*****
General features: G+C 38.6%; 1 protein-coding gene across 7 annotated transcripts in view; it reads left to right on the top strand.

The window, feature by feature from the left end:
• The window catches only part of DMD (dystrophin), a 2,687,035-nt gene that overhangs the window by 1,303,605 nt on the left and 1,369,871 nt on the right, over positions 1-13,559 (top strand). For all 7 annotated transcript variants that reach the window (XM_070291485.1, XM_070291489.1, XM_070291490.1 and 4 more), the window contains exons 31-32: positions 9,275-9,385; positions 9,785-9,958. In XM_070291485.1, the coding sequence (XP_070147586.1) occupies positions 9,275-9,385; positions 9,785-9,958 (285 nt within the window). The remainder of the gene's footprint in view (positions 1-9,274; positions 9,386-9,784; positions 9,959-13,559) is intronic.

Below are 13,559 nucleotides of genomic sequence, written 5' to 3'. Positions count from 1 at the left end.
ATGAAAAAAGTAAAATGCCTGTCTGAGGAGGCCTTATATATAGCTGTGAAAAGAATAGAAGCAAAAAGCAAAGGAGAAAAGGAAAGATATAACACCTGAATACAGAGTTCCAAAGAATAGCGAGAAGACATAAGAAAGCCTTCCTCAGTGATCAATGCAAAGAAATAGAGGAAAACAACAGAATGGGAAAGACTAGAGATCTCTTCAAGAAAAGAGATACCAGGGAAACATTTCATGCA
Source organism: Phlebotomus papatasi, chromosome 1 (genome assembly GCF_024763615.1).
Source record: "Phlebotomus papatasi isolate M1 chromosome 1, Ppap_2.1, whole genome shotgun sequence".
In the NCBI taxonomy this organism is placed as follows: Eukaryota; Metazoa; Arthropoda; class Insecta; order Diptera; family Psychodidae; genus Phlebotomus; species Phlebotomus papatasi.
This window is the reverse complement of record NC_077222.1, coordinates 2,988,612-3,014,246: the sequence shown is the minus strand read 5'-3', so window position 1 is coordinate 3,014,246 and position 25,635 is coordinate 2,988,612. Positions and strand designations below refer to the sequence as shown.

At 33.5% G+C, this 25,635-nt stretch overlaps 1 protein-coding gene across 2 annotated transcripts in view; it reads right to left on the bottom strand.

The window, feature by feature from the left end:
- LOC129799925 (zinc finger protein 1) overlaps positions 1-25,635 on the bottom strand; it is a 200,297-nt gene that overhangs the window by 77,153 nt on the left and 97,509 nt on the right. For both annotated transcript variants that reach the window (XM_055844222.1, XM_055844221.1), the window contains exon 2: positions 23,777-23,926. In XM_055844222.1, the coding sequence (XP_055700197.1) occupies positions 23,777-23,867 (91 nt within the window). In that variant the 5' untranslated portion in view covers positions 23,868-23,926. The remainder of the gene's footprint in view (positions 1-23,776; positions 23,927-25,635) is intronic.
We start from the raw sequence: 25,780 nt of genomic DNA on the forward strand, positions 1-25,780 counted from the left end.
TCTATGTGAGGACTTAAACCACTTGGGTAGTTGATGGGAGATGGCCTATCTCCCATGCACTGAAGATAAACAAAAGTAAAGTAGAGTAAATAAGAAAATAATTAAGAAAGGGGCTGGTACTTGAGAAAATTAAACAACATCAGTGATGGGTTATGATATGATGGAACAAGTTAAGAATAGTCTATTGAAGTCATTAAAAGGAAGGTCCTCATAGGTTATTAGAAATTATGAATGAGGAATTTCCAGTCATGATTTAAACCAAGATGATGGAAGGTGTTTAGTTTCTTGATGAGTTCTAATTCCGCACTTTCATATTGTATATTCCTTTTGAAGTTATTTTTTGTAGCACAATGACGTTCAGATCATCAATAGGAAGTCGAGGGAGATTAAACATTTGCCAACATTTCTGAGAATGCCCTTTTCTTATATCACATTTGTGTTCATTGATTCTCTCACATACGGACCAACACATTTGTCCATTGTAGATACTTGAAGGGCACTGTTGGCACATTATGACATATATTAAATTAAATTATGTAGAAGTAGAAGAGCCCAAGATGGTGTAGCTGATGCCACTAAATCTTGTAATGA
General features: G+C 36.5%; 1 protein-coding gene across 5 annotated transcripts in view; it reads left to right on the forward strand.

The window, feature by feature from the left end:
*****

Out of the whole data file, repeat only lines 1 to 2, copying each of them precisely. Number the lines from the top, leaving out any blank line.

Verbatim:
General features: G+C 38.6%; 1 protein-coding gene across 7 annotated transcripts in view; it reads left to right on the top strand.

The window, feature by feature from the left end: